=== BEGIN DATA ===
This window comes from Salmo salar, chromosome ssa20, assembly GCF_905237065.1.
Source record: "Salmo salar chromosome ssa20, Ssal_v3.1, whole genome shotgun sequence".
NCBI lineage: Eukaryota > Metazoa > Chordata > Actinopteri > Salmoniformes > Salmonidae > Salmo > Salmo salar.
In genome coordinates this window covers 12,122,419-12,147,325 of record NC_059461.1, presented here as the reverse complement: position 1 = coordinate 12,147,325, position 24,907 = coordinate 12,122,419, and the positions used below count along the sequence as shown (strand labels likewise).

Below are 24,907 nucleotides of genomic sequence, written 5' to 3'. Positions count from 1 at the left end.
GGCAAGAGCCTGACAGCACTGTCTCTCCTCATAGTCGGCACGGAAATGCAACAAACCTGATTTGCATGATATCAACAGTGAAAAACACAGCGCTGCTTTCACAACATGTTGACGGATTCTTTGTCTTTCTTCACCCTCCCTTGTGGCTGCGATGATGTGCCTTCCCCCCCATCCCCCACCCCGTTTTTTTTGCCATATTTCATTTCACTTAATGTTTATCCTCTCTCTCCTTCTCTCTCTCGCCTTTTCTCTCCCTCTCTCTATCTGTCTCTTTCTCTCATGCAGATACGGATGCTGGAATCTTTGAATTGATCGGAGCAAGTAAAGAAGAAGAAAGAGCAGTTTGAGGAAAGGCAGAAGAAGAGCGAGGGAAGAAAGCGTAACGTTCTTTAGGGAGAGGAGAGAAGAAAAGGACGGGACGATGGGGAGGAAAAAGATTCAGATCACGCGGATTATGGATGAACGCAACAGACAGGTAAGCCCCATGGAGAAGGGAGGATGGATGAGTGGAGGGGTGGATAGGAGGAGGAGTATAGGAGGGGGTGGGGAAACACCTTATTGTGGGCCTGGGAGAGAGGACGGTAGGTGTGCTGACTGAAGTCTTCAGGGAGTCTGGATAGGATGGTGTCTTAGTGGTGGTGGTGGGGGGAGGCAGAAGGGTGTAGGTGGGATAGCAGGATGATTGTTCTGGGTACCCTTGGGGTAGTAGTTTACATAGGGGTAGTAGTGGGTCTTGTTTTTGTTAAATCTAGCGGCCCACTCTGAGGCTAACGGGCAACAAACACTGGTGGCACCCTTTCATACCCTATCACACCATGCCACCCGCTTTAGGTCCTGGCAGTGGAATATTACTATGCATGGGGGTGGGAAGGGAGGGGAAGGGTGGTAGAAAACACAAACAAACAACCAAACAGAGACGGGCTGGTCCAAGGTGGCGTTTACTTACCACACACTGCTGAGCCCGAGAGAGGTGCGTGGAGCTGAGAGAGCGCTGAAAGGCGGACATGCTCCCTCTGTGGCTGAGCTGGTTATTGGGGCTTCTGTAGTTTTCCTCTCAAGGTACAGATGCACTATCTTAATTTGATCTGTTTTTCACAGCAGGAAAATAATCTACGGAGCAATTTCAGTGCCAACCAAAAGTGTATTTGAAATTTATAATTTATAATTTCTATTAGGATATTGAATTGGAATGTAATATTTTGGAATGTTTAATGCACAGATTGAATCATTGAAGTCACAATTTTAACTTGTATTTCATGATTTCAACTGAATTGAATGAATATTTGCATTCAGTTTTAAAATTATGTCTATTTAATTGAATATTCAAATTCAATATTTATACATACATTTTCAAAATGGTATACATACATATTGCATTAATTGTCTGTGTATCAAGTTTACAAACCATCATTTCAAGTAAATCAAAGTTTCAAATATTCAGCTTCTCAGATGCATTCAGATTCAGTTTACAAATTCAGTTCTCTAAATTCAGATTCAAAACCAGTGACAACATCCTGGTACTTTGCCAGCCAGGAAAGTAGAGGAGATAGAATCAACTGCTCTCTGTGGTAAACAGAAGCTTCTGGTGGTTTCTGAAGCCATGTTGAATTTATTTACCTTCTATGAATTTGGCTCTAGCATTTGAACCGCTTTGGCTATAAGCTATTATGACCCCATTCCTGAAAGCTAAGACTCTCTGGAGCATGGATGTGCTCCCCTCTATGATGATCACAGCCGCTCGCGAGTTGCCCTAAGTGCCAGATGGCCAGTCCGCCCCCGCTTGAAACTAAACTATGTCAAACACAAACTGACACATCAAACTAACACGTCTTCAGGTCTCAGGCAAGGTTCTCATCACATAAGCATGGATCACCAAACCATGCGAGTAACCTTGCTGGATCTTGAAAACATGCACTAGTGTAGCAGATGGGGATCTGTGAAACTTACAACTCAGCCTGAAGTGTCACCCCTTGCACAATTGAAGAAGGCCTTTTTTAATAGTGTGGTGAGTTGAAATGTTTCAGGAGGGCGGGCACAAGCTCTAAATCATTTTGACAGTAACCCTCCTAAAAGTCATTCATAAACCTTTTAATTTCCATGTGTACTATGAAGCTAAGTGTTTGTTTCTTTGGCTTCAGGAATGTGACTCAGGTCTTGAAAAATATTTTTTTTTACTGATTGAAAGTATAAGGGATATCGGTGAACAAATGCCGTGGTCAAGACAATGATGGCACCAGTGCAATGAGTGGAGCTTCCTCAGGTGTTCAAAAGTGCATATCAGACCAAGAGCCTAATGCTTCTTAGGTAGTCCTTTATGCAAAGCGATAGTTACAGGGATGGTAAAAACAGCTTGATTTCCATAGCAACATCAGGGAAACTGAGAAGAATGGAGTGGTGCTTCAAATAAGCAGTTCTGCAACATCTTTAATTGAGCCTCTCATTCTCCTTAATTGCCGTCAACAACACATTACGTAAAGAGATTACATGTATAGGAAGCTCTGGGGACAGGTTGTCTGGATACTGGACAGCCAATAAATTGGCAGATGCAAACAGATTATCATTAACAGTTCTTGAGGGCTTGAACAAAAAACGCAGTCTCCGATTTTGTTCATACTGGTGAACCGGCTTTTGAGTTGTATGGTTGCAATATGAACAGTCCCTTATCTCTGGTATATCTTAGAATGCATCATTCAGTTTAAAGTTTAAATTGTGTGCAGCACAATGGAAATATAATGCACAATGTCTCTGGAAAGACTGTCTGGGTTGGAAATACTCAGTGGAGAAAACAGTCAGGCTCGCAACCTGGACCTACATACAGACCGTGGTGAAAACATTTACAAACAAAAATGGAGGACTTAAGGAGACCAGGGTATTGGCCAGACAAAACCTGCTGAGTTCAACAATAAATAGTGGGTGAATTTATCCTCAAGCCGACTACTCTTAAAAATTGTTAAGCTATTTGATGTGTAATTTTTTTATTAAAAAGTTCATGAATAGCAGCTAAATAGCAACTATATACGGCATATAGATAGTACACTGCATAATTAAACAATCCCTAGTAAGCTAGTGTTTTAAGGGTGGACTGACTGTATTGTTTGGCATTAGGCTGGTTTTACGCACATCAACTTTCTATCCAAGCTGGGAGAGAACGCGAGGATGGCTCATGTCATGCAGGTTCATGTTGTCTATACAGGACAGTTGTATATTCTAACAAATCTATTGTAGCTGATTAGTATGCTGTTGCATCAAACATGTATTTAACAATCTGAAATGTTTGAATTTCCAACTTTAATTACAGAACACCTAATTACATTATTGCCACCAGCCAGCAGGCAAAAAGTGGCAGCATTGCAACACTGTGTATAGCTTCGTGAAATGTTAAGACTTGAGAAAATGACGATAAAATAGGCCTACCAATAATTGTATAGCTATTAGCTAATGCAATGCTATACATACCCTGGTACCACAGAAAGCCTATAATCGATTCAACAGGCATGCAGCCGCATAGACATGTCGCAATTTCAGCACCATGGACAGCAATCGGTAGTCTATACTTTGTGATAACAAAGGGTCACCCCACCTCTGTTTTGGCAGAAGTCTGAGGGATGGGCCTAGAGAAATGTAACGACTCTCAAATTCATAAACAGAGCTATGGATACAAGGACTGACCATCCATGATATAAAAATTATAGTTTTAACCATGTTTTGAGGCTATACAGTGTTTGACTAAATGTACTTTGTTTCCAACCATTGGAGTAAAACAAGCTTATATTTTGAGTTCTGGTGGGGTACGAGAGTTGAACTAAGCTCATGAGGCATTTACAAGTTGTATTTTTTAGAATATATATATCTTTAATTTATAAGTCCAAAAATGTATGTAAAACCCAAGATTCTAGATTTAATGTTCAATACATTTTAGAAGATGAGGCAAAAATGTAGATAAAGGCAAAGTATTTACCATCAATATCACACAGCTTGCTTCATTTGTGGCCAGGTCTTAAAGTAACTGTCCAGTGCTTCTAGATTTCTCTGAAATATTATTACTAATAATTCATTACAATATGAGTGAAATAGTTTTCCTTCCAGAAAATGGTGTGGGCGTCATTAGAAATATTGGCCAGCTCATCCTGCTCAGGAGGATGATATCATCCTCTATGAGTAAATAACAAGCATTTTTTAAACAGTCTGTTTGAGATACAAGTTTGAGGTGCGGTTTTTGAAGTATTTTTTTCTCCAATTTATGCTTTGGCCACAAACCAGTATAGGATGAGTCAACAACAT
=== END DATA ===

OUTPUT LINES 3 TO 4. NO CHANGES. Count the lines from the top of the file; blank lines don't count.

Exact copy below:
NCBI lineage: Eukaryota > Metazoa > Chordata > Actinopteri > Salmoniformes > Salmonidae > Salmo > Salmo salar.
In genome coordinates this window covers 12,122,419-12,147,325 of record NC_059461.1, presented here as the reverse complement: position 1 = coordinate 12,147,325, position 24,907 = coordinate 12,122,419, and the positions used below count along the sequence as shown (strand labels likewise).